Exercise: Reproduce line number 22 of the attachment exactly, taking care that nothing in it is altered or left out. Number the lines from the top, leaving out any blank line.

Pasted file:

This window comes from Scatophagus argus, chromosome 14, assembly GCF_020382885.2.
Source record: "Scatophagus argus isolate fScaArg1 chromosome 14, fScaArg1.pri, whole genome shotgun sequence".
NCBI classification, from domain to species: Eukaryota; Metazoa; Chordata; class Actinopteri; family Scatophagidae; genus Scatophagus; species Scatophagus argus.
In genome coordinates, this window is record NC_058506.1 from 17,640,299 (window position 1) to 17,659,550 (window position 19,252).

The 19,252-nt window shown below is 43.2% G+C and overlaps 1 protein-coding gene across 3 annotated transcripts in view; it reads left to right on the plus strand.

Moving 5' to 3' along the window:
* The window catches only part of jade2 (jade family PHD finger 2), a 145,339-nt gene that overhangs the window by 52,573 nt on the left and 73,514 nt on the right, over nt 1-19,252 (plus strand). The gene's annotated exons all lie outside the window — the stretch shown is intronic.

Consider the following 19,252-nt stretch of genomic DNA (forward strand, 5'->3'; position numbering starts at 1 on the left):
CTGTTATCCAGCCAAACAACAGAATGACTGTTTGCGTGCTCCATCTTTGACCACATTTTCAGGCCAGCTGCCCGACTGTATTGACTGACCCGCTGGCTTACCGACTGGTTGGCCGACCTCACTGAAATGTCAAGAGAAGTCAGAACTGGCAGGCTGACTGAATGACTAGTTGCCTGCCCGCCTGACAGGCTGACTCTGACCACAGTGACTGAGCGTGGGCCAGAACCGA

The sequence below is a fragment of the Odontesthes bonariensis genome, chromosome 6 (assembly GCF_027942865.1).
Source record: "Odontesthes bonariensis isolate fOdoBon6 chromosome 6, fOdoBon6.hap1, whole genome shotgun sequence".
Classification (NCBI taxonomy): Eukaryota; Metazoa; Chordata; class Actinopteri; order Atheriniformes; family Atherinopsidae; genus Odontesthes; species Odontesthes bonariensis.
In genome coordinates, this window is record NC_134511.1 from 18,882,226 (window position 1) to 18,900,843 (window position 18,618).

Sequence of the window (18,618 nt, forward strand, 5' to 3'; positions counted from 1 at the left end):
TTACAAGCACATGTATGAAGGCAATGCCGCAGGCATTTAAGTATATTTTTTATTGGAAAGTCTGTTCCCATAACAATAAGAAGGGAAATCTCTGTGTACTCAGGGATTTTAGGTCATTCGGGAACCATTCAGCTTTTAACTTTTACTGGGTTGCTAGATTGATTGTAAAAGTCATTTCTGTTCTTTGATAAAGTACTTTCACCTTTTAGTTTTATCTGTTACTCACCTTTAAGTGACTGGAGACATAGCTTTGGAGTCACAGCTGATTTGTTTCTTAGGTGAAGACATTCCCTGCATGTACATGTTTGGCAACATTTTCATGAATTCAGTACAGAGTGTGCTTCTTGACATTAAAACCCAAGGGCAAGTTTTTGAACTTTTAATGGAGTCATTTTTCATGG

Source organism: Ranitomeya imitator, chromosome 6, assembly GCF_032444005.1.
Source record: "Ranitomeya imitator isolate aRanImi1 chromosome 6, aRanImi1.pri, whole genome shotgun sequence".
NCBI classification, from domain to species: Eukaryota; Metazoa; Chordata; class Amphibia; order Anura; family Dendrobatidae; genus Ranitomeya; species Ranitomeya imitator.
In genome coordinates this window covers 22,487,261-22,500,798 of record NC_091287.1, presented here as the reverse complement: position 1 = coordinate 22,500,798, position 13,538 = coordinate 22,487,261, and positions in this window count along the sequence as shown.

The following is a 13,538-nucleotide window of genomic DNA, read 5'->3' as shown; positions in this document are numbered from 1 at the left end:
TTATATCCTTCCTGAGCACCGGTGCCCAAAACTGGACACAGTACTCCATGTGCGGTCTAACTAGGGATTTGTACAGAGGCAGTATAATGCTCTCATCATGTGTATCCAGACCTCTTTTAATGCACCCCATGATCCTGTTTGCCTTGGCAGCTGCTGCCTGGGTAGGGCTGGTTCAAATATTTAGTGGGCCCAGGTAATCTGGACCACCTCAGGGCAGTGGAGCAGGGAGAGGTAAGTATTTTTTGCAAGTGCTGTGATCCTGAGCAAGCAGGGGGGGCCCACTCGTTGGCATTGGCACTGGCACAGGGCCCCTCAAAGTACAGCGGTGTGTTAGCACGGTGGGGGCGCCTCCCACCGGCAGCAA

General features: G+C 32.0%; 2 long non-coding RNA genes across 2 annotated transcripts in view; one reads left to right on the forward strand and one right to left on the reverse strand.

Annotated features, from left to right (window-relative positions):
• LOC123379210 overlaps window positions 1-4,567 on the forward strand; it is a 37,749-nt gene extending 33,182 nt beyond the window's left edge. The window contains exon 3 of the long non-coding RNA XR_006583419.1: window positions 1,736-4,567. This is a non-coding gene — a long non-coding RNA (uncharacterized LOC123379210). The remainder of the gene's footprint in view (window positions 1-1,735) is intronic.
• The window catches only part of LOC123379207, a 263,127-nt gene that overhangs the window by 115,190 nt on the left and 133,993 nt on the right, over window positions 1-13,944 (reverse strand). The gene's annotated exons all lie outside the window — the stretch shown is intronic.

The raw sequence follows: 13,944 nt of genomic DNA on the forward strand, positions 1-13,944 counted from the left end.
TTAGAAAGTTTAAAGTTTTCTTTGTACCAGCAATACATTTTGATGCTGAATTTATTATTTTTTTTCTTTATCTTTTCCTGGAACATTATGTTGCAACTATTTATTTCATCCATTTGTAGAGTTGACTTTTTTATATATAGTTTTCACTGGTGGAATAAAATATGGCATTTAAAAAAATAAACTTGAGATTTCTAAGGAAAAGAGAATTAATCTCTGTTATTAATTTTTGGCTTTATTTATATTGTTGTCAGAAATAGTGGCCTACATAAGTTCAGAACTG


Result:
General features: G+C 32.0%; 2 long non-coding RNA genes across 2 annotated transcripts in view; one reads left to right on the forward strand and one right to left on the reverse strand.